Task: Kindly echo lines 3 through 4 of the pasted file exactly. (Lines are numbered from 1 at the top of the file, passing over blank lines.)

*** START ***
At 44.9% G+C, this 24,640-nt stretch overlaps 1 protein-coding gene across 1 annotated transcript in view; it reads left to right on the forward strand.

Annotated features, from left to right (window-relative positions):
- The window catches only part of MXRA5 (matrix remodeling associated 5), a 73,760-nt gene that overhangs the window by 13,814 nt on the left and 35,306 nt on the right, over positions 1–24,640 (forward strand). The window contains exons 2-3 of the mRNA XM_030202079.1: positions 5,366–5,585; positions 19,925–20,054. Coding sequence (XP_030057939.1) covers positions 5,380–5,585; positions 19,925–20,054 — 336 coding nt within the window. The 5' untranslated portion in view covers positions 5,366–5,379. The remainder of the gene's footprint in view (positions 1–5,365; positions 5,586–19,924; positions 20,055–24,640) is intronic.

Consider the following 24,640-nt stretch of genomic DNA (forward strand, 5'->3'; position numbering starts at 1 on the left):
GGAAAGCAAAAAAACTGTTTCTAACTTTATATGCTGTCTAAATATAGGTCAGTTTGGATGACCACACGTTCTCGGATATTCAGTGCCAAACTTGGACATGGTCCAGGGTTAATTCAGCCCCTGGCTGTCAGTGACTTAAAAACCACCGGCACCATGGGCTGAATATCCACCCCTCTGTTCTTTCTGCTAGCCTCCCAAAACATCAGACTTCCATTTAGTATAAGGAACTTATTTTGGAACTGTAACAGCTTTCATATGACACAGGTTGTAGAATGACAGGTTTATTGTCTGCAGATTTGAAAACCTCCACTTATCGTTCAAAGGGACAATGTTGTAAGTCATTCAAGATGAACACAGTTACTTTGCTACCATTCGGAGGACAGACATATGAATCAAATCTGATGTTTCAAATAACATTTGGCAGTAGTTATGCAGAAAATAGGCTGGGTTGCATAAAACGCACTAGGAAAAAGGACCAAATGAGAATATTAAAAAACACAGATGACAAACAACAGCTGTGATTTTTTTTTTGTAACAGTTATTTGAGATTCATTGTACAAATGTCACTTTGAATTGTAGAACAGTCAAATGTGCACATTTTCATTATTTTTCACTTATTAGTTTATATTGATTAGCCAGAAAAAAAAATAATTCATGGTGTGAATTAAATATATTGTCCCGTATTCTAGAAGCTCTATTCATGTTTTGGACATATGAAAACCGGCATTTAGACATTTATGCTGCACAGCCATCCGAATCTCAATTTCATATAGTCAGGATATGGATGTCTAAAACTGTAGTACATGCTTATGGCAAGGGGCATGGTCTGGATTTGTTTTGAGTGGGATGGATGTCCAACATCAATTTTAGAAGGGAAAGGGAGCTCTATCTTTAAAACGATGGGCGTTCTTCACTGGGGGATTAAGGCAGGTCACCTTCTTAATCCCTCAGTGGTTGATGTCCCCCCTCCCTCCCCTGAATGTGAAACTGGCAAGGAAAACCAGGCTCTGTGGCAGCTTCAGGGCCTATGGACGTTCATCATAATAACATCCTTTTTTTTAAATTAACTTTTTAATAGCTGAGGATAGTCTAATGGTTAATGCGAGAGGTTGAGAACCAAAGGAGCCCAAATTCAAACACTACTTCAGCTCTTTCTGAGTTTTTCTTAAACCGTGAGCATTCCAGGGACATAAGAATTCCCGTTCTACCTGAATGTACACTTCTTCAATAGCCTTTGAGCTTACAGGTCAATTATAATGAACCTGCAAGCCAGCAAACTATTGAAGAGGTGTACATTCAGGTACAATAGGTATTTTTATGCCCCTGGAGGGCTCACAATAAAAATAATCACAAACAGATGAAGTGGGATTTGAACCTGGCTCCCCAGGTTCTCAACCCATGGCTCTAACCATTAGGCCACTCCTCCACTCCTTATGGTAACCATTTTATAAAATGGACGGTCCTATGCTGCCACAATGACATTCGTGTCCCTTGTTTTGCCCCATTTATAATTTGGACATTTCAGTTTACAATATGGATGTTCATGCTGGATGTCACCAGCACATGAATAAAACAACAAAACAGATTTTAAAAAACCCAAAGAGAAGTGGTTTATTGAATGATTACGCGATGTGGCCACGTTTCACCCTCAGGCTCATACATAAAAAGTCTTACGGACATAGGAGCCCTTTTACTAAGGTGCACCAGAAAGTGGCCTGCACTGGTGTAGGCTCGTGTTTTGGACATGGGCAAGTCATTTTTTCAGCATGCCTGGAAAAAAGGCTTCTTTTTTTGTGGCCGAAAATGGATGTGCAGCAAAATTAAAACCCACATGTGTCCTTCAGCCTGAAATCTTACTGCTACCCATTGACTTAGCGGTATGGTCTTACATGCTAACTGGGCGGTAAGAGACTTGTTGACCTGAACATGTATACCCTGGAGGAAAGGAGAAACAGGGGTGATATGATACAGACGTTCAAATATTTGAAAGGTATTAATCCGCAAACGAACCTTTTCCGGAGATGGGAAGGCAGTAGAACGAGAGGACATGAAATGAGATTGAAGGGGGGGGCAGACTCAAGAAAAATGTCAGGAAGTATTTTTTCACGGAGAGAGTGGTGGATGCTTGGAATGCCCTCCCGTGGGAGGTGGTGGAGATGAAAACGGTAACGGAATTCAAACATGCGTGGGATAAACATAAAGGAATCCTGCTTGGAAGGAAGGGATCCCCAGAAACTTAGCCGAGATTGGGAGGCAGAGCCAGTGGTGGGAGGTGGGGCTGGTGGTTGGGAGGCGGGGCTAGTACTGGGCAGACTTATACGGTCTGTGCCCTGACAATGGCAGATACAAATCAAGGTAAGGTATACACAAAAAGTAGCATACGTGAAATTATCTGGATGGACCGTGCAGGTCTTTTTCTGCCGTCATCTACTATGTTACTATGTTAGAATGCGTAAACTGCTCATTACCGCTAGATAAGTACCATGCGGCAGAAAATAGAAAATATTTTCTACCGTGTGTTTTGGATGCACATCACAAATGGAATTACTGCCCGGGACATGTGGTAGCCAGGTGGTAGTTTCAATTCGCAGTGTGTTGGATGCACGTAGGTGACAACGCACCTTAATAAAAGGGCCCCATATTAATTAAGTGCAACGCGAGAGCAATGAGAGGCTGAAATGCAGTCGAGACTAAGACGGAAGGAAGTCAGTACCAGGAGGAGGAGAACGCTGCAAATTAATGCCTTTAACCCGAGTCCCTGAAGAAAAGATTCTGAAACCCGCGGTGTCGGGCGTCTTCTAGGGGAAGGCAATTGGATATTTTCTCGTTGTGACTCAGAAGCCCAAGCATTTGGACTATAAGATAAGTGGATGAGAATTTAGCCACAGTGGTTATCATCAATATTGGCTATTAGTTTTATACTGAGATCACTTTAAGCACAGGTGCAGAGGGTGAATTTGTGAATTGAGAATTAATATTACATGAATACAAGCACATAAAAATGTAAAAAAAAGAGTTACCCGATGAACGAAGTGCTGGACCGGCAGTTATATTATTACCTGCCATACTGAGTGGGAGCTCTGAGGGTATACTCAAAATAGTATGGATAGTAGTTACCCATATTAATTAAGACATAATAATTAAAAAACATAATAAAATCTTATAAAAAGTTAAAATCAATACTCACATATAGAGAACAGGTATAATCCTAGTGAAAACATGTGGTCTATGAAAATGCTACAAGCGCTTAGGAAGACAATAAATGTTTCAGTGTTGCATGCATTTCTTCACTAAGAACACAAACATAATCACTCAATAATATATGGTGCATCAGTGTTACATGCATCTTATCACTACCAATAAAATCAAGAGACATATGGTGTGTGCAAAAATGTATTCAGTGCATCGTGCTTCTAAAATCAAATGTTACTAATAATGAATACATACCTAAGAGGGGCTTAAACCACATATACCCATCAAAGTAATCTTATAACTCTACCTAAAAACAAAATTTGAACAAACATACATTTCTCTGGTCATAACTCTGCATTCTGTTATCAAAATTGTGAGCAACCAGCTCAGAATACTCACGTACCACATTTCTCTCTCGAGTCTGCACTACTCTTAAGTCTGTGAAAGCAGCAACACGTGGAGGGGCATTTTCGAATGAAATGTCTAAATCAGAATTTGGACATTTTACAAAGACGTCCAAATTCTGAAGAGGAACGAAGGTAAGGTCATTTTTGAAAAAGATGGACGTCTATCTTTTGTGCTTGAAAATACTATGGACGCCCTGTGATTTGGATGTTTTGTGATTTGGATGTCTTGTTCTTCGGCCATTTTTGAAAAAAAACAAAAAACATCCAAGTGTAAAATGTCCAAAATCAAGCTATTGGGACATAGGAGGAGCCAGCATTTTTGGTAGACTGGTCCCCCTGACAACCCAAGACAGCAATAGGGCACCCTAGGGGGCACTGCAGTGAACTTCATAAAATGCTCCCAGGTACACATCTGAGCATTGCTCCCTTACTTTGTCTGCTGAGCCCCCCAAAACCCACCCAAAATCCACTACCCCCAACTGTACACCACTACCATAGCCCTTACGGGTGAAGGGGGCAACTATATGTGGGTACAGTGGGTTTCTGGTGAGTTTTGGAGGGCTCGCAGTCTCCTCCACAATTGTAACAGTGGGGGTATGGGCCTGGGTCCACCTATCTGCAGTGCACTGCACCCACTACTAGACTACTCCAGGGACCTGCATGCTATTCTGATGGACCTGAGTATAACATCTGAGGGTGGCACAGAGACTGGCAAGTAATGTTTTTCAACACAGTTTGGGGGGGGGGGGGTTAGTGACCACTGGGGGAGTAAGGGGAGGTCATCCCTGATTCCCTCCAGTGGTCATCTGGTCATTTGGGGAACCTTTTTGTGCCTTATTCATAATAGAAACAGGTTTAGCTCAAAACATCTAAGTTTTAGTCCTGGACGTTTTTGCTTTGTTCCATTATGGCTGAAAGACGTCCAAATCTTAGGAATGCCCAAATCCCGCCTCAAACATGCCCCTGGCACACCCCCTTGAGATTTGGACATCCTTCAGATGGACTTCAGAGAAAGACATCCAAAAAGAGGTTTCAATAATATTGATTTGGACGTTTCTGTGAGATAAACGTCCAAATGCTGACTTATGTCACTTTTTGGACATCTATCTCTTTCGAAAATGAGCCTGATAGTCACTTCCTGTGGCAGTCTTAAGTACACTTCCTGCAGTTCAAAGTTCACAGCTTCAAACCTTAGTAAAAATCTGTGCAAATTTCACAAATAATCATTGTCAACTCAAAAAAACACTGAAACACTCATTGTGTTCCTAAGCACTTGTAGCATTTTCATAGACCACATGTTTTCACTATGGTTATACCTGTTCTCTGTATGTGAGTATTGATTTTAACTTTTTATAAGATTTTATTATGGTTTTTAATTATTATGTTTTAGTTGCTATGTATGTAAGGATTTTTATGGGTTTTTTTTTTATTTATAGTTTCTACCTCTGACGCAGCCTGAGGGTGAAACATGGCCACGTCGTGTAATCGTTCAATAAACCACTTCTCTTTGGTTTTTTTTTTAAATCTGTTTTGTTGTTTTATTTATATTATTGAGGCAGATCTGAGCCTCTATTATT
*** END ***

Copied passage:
- The window catches only part of MXRA5 (matrix remodeling associated 5), a 73,760-nt gene that overhangs the window by 13,814 nt on the left and 35,306 nt on the right, over positions 1–24,640 (forward strand). The window contains exons 2-3 of the mRNA XM_030202079.1: positions 5,366–5,585; positions 19,925–20,054. Coding sequence (XP_030057939.1) covers positions 5,380–5,585; positions 19,925–20,054 — 336 coding nt within the window. The 5' untranslated portion in view covers positions 5,366–5,379. The remainder of the gene's footprint in view (positions 1–5,365; positions 5,586–19,924; positions 20,055–24,640) is intronic.

Consider the following 24,640-nt stretch of genomic DNA (forward strand, 5'->3'; position numbering starts at 1 on the left):